So the real question is, what is it that makes games wrong? Why is it that the Christian should not play them? How are they modern-day idols? Isn’t such a notion legalism? The first issue with video games all comes down to violence, this fact then being the answer to two of these questions. It even lays the charge of legalism in the dust and exposes the sheer ridiculousness of this excuse, craftily concocted to escape rendering obedience. To properly understand how God feels about violence, there are many Scriptural facts which must be considered. We must first go right back to a time that was shortly after the fall of man, where the first human being was ever killed. Christians might be familiar with this story as that of Cain and Abel.

“And the LORD said unto Cain, Where is Abel thy brother? And he said, I know not: Am I my brother’s keeper? And he said, What hast thou done? the voice of thy brother’s blood crieth unto me from the ground.” – Genesis 4:9-10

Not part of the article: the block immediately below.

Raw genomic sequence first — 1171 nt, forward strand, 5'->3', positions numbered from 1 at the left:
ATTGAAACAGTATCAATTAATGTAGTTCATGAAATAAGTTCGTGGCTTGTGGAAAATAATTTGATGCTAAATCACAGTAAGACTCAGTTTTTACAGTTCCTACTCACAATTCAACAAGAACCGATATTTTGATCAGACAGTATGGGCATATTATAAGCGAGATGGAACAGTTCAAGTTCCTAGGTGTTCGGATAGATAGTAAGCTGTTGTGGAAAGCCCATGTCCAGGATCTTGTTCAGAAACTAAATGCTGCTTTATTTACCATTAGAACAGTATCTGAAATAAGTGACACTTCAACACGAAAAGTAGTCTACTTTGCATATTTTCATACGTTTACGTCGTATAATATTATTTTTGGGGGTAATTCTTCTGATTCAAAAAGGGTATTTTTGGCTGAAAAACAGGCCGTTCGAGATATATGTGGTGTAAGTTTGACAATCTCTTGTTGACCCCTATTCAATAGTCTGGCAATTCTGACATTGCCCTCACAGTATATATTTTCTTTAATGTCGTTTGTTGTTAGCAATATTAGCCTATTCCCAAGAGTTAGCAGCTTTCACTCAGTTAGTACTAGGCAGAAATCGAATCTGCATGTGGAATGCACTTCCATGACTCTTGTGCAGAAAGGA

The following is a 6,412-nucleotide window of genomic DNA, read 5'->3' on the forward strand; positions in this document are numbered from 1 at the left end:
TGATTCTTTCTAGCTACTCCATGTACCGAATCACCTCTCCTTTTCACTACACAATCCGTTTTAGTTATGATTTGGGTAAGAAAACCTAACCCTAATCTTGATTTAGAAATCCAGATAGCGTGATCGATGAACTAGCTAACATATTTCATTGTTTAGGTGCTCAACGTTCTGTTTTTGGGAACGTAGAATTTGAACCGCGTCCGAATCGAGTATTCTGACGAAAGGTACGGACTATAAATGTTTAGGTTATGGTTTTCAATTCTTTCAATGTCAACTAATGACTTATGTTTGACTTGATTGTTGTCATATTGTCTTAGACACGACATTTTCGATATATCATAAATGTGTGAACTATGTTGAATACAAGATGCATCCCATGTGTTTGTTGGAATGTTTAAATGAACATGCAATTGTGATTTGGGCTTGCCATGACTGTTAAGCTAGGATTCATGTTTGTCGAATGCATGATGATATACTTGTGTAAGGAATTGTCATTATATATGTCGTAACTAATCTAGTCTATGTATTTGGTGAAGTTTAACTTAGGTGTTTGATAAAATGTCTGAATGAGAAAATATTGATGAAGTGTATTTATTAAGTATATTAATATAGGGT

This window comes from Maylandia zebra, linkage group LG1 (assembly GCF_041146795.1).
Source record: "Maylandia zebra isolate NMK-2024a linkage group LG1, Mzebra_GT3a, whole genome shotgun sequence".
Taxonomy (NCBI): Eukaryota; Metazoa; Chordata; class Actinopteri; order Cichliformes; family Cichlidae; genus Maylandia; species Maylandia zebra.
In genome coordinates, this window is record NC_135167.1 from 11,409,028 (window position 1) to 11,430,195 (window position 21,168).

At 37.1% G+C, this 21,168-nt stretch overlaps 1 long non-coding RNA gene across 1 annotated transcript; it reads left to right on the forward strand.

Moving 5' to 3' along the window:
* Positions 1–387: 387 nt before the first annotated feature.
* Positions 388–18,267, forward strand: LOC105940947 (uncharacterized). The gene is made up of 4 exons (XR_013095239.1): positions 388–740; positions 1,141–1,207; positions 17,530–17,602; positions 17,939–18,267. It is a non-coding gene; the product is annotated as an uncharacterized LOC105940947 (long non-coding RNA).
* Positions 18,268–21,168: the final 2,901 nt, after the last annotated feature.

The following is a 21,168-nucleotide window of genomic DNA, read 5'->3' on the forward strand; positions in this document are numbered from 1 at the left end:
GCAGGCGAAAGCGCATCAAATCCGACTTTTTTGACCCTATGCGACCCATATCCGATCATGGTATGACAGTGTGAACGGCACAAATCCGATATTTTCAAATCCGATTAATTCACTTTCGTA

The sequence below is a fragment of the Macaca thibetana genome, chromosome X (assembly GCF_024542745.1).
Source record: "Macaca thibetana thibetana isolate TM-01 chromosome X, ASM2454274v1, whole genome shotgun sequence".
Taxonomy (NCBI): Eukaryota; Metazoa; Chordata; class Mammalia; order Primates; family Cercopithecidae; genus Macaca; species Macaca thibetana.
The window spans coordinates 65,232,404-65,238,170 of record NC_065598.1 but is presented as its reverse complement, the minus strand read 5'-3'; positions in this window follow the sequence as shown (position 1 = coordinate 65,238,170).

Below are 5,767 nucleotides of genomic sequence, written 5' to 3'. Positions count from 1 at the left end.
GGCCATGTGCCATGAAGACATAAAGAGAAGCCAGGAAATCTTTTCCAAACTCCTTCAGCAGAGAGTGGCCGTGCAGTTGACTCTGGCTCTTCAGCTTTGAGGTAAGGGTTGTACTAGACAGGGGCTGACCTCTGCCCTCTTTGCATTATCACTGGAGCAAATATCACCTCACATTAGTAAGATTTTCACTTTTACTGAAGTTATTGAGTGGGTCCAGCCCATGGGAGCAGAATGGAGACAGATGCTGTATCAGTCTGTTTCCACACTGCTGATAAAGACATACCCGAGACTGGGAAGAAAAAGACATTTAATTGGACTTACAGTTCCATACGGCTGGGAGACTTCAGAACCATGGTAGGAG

Those who have familiarity with the Bible know how this story goes. Cain was a tiller of the ground, something more along the lines of a farmer if you will, whereas Abel was a keeper of sheep. Both of them were the children of Adam and Eve. When it came time to offer up sacrifices to God, Cain brought the fruit of the ground while Abel brought the firstlings of his flock. God had respect to Abel’s offering and not Cain’s, which resulted in Cain experiencing anger. In a fit of rage he later killed Abel, and the two passages which we have produced above picture the result of this. God is described as saying to Cain, “the voice of thy brother’s blood crieth unto me from the ground.”